History of the Ancient English Bulldog - A Greatly Misrepresented Animal

09/19/2012 08:23

This article by Col. David Hancock first appeared in the The Countryman's Weekly (U.K).


History of the Ancient English Bulldog - A Greatly Misrepresented Animal


 "Now Bull! Now Dogge! Loo Paris, Loo! The bull has the fame,' Ware Horns Ho!'"  The "Paris" so vigorously encouraged in these lines was a very different type of dog than the English Bulldog of today, much more on the leg, infinitely quicker and more active; and a hot tempered brute to whom the joy of fighting was as the breath of his nostrils." These lines by the Kennel Correspondent of Country Life in the edition of June 10, 1905 were illustrated by photographs of Bulldogs of that time. These, when compared to the 1980 Bulldog, show that 75 years later we have today once more produced a very different type of dog even from the "improved" breed of 1905.  

​ Often used as the British national symbol and identified with our native doggedness, the Bulldog has always had a rather special place in the heart of the nation. In the first World War, a Bulldog wearing the union flag and a sailor's cap was used as a recruiting lure for the Royal Navy. In the Second World War, Winston Churchill's head used to symbolize our national determination never to submit to a larger, better equipped adversary. But, perhaps because of this very identification with steadfastness, solidness, indefatigability, and massive determination, the modern Bulldog has become even heavier boned, bigger headed and shorter legged than his ancestors. Bulldog fanciers would claim perhaps that the physique of the modern dog merely perpetuates the build needed to fulfill if s original task, and that the 1980 shape reflects the historic model. But does such a claim withstand scrutiny?


In very ancient days, man utilized dogs to hunt animals such as the bison, the bear and the boar-, these hunting dogs employed those qualities handed down from even more ancient fighting dogs" the speed to maintain the chase, the courage to take on an enraged, highly dangerous quarry and, perhaps above all, the ability to hang on to and thereby retard a much speedier quarry until the hunters with their primitive weapons arrived for the kill. These dogs needed an extremely powerful jaw to maintain the grip, the setback nose to enable the dog to breathe whilst maintaining the hold, and well developed forequarters to withstand the physical strain. Eventually, a breed type emerged known as "Beissers" or the biters, with affixes indicating how the varieties developed for each specialized use were employed. Hence, bullen-, baren-, or bullen-beisser to denote a buffalo, bear, or bull biter.


One of man's earliest domestic animal assets, these dogs helped primitive man in the chase to obtain food. They were trained to guard his property and in turn, secured his protection. These barren-beissers or bullen beissers can be traced right back to the earliest Celtic and Teutonic tribes, and subsequently throughout the British Isles. By medieval times, these dogs had evolved into three distinct sizes; the heavy guard/protector bullen-beisser (English/Mastiff type); the lighter, faster hunting mastiff hound (which in turn led to the emergence of the Deutsche Dogge or modern Great Dane); and the smaller, more compact bullen-beisser , - forerunner of the English Bulldog and the Boxer and part-ancestor of our modem Bull Terriers.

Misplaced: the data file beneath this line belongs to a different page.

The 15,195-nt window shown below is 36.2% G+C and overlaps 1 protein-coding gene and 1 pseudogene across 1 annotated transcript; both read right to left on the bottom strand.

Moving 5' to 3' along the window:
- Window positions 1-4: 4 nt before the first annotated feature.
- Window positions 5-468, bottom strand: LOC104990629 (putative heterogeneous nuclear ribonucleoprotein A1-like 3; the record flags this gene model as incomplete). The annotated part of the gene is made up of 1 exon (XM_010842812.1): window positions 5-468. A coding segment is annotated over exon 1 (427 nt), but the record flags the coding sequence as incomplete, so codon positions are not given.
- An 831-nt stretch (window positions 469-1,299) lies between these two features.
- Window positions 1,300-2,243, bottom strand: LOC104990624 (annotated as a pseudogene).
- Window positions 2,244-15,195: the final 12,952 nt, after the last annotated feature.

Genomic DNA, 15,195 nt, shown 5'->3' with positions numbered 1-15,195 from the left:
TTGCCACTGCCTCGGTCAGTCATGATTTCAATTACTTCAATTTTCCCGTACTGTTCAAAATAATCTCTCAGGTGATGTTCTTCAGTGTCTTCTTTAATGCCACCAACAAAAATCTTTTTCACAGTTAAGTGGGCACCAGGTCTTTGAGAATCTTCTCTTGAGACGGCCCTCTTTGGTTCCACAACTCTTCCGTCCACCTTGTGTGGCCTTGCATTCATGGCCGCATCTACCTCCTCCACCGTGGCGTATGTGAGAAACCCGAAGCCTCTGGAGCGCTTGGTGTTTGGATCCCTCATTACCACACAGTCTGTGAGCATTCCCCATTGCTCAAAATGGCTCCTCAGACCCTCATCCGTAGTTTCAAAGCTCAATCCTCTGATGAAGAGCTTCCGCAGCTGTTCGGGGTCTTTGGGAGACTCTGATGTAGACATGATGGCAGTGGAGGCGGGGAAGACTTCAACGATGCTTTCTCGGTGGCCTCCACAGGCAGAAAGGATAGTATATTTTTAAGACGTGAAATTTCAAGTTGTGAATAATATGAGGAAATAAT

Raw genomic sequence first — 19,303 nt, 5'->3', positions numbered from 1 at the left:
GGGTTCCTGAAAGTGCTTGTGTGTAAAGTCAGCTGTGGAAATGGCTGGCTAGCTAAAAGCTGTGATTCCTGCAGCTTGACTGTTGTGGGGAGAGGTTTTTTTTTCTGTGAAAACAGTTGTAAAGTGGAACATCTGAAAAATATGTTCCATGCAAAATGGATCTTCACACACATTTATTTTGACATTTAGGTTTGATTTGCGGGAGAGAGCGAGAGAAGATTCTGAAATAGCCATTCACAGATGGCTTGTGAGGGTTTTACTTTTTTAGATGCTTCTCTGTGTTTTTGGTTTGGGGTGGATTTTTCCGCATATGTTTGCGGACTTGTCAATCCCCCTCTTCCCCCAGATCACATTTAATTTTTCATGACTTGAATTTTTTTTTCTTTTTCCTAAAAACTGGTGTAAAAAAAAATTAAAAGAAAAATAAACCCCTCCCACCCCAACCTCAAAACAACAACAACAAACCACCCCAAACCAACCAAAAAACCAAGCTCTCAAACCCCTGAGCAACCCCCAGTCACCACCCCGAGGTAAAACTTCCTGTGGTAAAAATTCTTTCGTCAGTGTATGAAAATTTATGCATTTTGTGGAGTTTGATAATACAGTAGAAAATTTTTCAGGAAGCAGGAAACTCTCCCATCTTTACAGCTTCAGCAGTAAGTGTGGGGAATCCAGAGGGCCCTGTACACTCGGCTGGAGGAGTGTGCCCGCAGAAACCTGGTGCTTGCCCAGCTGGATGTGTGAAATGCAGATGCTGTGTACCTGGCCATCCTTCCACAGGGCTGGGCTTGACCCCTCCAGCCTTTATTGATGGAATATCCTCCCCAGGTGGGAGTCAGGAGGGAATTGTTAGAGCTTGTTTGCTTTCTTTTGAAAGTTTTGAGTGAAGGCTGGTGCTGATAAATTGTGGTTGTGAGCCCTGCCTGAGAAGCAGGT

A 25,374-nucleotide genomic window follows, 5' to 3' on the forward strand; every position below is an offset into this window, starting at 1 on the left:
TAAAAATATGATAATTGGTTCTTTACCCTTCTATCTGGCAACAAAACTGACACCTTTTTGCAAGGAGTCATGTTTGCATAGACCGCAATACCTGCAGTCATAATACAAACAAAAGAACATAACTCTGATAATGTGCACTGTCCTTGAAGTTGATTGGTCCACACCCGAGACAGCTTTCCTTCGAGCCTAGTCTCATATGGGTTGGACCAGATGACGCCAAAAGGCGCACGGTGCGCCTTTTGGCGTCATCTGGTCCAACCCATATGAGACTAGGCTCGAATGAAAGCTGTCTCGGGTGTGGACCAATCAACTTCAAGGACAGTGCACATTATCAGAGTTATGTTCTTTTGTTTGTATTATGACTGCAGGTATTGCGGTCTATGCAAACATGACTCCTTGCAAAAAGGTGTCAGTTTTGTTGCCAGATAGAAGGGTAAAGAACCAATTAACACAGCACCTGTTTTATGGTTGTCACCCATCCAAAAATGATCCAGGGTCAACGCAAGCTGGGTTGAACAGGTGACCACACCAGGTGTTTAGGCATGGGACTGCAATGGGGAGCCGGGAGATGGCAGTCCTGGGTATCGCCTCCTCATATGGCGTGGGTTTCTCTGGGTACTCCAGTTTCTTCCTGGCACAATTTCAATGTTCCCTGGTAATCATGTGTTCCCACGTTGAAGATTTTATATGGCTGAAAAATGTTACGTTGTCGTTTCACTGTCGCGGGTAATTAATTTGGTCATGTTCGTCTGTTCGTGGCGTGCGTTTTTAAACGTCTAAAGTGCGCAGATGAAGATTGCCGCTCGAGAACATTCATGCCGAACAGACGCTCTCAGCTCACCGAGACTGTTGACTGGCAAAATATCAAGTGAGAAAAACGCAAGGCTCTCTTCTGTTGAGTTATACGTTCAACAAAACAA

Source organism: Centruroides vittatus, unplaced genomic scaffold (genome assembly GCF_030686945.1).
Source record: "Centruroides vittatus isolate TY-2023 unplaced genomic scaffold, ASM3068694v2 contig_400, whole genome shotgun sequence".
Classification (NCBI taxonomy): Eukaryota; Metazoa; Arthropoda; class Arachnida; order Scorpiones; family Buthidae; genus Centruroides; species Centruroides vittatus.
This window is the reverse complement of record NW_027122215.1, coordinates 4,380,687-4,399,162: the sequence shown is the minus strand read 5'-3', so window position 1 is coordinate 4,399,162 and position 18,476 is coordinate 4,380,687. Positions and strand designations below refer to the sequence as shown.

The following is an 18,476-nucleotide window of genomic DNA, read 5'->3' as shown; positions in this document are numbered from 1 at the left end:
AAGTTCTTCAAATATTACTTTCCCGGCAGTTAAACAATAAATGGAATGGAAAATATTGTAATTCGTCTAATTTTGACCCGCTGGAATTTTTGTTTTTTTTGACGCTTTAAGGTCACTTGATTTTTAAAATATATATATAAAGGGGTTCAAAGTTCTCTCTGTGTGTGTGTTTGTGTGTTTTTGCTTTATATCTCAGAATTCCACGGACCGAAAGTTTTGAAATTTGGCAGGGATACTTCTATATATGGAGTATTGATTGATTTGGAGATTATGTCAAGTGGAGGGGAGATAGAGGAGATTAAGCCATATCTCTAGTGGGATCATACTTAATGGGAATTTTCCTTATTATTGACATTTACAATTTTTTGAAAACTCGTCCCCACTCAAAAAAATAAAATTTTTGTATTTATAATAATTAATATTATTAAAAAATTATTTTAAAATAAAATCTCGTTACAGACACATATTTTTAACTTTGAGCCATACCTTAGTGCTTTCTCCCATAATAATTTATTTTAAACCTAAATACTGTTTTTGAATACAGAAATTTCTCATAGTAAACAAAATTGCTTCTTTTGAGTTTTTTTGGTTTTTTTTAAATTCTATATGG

Although there are records of such a breed type being used for Bull baiting in 1209, a more precise description of the breed we know as bulldogs did not emerge until 1631 and was featured in Chardin painting of 1740. At one time it had been illegal to kill a bull that had not been baited. One reason was that in this way, the local people would be aware that a bull was about to be killed and that genuinely fresh meat would be on sale. Another was the belief that any animal killed immediately after very violent activity produced the most tender meat.


This commercial purpose in time became a sport, with huge wager being made on the outcome. The bull was tethered by a 25 yard rope from his horns or collar to a stake in a fairground or on the village square. Sometimes the bull’s horns were encased in leather sheaths. It was the practice to goad the bull until it was suitably enraged.

The Bulldogs had to be keen, brave and cunning; they were frequently gored and often killed. When slipped, the dogs never rushed in headlong but crept forward, low, as flat to the ground as possible. The bull waited, head down, forelegs closed, its throat protected. If the bull had been baited before, he had learned enough to dig a hastily scraped hole in a pathetic attempt to guard his vulnerable nose. When the dog attacked, the bull's aim was to get one horn under the "dog and hurl him into the air. The dog’s owner would try to break the dog's fall using a leather apron or even more adroitly a bamboo pole to slide the dog down. In any case, the dog was at least badly winded, but even when cracked ribs or vertebrae were sustained, the dog was expected to return to the fray.

The dog's aim was to seize the bull's nose, lips, cheek or ears and hang on, quite literally, for dear life. Eventually, after a protracted ordeal, the wretched bull's head would drop in sheer fatigue: the Bulldog had pinned its quarry and won the stake. At this stage, young bulldogs were sometimes released to taste blood and "learn their trade.''